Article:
"The fact that it did not is consistent with the idea that this was an investigatory bite, and the shark left the area presumably after realizing that this was not a normal prey item."
Awo said the beach could reopen this morning, after a site inspection at dawn by DLNR officers.
"If nothing happens, it will reopen around 7. We want to be sure to do a proper assessment."
That includes an aerial inspection by the Maui Fire Department’s Air One helicopter, which was flying over the area Tuesday.
"We’re looking for what may have attracted the shark to the area," explained Russell Sparks, an aquatics specialist with the DLNR’s Division of Aquatics Resources.
Likely culprits might be things like injured whales, or a "large school of akule," Sparks said. Because of that, he said, "it’s helpful to make sure the beach stays clear."
Sparks said later that after a couple of good passes by Air One, "as of now, we have not seen anything of concern."
Native Hawaiian cultural expert Charles K. Maxwell Sr. reminded beachgoers that caution must always be exercised, and ocean conditions observed. Maxwell said he had been told a riptide was developing off Makena.
"The bottom was becoming all stirred up. That’s one of the things people got to watch out for," he said. "The water is not a swimming pool."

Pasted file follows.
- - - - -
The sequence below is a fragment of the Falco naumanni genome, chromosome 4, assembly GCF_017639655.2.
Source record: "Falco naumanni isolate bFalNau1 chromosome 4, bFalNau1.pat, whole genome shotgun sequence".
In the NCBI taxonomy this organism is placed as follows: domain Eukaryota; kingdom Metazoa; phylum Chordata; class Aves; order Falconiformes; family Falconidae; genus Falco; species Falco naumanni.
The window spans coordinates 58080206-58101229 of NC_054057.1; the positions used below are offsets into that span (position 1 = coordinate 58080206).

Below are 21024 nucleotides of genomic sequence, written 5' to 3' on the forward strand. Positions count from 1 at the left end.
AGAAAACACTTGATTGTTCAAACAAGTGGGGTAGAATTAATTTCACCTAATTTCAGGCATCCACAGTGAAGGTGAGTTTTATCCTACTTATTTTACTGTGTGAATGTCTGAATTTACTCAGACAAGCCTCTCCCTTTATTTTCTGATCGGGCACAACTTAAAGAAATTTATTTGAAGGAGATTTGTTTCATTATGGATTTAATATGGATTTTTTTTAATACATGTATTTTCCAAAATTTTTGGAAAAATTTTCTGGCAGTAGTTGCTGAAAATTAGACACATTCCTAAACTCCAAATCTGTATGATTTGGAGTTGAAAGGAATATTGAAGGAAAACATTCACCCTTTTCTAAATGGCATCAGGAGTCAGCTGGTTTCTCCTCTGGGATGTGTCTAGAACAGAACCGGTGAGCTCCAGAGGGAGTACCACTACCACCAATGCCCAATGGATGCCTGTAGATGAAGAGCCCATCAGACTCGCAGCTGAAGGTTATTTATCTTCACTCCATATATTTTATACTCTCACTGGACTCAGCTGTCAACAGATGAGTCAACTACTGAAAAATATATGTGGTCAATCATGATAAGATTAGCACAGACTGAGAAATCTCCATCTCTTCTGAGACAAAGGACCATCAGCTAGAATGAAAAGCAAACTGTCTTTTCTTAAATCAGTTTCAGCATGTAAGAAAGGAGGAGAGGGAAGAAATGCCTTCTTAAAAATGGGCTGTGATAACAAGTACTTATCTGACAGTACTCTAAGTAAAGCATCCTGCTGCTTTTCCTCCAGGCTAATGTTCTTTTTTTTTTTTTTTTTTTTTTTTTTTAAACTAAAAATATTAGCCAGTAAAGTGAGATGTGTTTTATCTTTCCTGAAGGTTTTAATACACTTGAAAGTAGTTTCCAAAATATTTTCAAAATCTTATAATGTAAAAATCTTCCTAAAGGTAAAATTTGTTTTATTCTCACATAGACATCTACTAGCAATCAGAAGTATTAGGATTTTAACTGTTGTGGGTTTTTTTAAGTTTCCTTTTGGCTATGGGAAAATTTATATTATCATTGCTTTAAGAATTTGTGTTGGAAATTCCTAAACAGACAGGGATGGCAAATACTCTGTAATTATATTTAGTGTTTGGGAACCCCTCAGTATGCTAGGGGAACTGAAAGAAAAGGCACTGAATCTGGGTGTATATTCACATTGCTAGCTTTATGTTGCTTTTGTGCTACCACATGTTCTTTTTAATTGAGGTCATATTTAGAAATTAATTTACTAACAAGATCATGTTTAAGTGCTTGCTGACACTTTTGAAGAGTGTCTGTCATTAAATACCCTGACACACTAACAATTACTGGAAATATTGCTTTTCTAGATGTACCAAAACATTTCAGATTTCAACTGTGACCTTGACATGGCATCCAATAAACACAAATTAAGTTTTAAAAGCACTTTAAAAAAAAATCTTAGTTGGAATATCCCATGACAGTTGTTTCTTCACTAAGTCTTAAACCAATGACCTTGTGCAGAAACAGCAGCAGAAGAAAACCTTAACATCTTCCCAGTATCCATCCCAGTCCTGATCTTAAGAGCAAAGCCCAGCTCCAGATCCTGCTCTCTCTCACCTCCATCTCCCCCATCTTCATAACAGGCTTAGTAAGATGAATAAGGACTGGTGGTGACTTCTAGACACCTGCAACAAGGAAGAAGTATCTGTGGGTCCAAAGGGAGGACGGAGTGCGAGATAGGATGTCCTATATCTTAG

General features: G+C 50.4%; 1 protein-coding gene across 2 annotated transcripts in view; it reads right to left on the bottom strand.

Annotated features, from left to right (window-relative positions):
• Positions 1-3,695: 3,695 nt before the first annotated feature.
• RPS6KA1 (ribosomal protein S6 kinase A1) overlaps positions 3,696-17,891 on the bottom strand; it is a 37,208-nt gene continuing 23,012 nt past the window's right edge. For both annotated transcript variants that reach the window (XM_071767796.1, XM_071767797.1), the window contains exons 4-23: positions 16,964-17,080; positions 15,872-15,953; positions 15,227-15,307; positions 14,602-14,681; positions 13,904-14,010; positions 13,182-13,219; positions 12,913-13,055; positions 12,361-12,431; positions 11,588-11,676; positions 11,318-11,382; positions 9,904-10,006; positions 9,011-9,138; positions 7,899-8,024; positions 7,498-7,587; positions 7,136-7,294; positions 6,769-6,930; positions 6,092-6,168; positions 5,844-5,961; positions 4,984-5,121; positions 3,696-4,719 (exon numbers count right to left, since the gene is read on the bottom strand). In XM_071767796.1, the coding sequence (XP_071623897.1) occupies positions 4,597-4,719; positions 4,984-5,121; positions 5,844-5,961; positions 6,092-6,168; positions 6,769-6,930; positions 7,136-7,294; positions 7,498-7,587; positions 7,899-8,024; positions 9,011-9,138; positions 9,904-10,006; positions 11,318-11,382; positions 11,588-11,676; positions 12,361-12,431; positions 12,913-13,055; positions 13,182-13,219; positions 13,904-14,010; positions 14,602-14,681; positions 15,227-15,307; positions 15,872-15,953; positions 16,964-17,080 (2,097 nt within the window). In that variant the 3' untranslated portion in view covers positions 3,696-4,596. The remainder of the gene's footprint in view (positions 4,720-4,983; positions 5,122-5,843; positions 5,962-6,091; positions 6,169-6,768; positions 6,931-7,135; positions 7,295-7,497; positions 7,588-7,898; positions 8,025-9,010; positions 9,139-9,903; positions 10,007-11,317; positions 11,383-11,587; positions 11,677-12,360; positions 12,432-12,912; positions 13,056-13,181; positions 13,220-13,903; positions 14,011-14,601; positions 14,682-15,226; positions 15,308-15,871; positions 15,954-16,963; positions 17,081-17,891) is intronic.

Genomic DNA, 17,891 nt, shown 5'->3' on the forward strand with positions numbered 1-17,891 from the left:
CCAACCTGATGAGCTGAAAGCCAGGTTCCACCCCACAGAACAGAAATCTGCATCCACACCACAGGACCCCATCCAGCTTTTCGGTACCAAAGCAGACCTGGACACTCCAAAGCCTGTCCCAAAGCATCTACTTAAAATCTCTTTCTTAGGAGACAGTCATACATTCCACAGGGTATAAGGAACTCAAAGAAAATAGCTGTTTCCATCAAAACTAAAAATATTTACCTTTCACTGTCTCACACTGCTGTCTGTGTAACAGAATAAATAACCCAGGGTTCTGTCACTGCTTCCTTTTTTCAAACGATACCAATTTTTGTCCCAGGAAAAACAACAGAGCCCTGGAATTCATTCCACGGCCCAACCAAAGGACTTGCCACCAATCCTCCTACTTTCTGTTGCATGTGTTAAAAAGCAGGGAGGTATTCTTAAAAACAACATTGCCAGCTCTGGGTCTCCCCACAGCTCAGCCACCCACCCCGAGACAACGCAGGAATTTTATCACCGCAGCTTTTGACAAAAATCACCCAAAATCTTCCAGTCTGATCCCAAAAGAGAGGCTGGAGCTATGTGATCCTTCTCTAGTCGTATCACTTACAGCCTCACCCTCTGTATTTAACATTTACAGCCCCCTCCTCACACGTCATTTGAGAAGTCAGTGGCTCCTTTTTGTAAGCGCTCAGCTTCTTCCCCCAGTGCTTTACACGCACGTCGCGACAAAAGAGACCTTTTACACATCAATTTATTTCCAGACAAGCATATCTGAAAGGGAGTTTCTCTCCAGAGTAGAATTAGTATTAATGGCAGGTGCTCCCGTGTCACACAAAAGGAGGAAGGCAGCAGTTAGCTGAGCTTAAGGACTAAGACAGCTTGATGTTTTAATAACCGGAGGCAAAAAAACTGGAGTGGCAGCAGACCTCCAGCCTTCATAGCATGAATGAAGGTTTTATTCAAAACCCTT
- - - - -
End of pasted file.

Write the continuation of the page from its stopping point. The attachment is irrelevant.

The shark, Maxwell said, "is attracted to many, many things. . . . Urine could be an attractant."
He also said ancient Hawaiians would never venture into the water under certain conditions – like stormy, muddy water – or early in the evening.
Maxwell, who sits on the state’s Shark Task Force, said every family in Hawaii has an aumakua, or deity that watches over it. His family’s happens to be the shark.
"If this is Hawaii, and our culture is still alive, be respectful to the cultural sensitivities.
"The shark’s duty is to keep the ocean clean," Maxwell added.
Monday’s incident and subsequent beach closures didn’t keep beachgoers out of the water farther up the South Maui coast.
"We know sharks swim 100 miles a day," said Kihei resident Dan Brandt, who was in the water at Poolenalena Park in Makena. The shark involved "wasn’t here anymore."
Besides, Brandt said, "it’s a big ocean."
His girlfriend, Kamarae Baker, also of Kihei, was a little more cautious, even though she did get in the water.
"I haven’t been to the beach in three months," she said.
Some were even a little more cautious.
"I’ll go into the water up to my ankles," said Michael McKim, who with his friend, Douglas McCloud, originally tried to go to Little Beach, but was turned away at the roadblock.
McCloud, visiting with McKim from Toronto, decided on the safest route.
"I won’t go in," he said.
Whitney stressed that shark attacks are still extremely rare.
"Considering how many people we have in the water, statistically, it’s just a total fluke" he said.
Theories that increasing turtle populations have a hand in shark attacks is purely "anecdotal."
"The turtle population is up astronomically," Whitney said. That would suggest rapidly rising shark attacks, which isn’t happening.
"It’s just a freak occurrence in the first place. It’s bizarre."
On the Net:
Shark attacks and prevention: http://www.hawaii.gov/dlnr/dar/sharks/index.html